On the basis of the answers to these questions, the model prepares a preliminary estimate for the project. Logic is built into the model, such that the model selects the necessary components for the estimate based on the answers to the questions.

For example, the size of the spot footings in the center of the building that support the roof and their costs are selected based on the area of the roof the footings support, which is equal to the width of a bay multiplied by the length of a bay.

The length and width of the bays are calculated from the first four questions. A simple model estimate (Warehouse.xls) for a warehouse is provided on the companion disk.

This model makes many assumptions as to the design of the warehouse, such as assuming the exterior wall is constructed of concrete masonry units (CMU). The model ignores the site and excavation cost, which needs to be added to the estimate from the model to get a complete estimate.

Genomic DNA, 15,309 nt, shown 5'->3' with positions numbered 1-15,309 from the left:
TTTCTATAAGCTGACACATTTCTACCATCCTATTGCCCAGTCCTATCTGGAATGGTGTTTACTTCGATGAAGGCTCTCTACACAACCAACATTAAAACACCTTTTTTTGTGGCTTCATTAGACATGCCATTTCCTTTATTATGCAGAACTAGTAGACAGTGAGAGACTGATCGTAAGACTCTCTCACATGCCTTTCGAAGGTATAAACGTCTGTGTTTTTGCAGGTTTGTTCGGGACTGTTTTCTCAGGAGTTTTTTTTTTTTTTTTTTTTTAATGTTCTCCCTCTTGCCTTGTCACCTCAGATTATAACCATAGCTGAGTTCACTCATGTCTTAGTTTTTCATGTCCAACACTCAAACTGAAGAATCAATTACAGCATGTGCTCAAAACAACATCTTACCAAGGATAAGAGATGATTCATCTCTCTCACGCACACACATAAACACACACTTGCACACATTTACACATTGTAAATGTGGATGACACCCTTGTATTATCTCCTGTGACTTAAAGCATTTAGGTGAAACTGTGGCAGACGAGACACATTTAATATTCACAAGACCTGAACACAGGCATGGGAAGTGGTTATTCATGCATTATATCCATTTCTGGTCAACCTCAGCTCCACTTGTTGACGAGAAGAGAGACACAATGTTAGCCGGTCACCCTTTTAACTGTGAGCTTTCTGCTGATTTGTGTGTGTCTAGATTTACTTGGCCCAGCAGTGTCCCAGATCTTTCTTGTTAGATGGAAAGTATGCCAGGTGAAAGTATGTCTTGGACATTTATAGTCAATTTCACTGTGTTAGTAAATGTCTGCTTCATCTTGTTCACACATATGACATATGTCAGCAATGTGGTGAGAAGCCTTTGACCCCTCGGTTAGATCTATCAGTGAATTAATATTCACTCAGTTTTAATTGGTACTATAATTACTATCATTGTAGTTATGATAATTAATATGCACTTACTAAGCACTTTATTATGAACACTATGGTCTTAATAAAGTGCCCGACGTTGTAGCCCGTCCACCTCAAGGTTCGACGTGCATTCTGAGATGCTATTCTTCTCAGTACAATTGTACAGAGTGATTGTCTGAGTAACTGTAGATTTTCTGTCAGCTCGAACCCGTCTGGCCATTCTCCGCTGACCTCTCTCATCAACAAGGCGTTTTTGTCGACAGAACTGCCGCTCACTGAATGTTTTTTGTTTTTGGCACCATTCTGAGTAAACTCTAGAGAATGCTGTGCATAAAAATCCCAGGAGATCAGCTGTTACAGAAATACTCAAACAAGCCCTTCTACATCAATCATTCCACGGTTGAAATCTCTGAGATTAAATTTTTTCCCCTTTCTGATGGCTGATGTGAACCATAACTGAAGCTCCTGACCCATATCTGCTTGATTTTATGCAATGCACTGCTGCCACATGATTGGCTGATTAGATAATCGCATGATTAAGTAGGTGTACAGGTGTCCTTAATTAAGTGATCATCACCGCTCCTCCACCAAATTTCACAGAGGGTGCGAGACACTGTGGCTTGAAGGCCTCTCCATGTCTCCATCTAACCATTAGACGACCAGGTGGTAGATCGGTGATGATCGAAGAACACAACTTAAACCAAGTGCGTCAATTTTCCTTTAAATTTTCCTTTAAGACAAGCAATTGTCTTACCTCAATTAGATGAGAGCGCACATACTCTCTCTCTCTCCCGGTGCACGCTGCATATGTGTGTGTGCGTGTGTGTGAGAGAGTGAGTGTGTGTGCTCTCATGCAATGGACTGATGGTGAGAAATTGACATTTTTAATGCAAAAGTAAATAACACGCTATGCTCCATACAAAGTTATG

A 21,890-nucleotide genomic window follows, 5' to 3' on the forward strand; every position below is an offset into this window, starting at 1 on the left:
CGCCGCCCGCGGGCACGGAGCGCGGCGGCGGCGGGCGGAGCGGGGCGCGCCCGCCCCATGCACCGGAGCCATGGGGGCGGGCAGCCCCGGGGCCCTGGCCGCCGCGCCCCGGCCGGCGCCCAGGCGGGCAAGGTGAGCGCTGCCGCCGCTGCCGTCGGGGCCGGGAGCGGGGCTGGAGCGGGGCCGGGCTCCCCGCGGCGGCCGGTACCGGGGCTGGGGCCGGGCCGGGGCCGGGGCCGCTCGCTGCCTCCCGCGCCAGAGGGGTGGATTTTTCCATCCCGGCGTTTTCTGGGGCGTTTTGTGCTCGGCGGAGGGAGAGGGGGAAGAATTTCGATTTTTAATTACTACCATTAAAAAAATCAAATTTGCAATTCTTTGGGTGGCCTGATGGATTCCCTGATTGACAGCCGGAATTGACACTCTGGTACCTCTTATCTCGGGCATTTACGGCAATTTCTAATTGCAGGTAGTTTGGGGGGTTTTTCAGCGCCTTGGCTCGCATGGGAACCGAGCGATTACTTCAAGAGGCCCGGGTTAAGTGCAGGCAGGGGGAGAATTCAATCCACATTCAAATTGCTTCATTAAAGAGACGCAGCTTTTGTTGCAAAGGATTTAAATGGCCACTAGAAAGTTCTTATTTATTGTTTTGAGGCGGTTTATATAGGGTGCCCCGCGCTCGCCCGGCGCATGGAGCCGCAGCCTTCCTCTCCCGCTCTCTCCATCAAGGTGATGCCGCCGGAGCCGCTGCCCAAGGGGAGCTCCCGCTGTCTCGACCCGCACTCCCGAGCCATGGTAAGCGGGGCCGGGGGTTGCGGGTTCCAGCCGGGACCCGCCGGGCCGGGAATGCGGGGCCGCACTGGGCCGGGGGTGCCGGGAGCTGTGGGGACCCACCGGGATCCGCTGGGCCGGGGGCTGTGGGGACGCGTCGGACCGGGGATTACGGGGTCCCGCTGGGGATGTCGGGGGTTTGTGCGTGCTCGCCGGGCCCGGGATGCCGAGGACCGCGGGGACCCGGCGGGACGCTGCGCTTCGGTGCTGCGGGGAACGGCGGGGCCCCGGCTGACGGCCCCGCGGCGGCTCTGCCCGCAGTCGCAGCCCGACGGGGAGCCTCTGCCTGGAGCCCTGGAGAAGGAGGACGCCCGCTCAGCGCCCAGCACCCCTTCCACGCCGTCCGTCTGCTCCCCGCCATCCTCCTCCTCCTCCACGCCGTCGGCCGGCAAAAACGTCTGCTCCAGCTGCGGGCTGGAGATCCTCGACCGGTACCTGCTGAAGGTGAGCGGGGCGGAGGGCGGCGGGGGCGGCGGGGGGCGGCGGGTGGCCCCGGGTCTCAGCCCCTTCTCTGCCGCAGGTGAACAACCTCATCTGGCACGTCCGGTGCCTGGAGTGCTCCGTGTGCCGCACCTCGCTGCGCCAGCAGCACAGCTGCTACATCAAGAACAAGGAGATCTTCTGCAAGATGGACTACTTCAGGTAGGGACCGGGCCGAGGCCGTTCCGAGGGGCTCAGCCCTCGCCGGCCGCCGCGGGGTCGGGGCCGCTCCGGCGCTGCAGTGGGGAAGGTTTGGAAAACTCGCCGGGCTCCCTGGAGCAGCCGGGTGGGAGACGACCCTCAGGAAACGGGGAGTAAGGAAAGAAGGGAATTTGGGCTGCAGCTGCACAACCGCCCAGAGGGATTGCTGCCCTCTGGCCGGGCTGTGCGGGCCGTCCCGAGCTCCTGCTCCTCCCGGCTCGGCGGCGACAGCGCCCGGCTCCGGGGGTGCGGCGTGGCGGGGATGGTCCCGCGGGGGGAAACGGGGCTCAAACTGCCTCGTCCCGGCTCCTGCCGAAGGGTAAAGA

Estimating models may be complex and may prepare a detailed estimate for the entire project, or the models may be simple and prepare a preliminary estimate for part of a project.

As with square-foot estimates, assembly estimates that use broad assemblies, and parametric estimates, care must be taken to make sure that the proposed project is similar to the projects from which the model was developed.

Project Comparison Estimates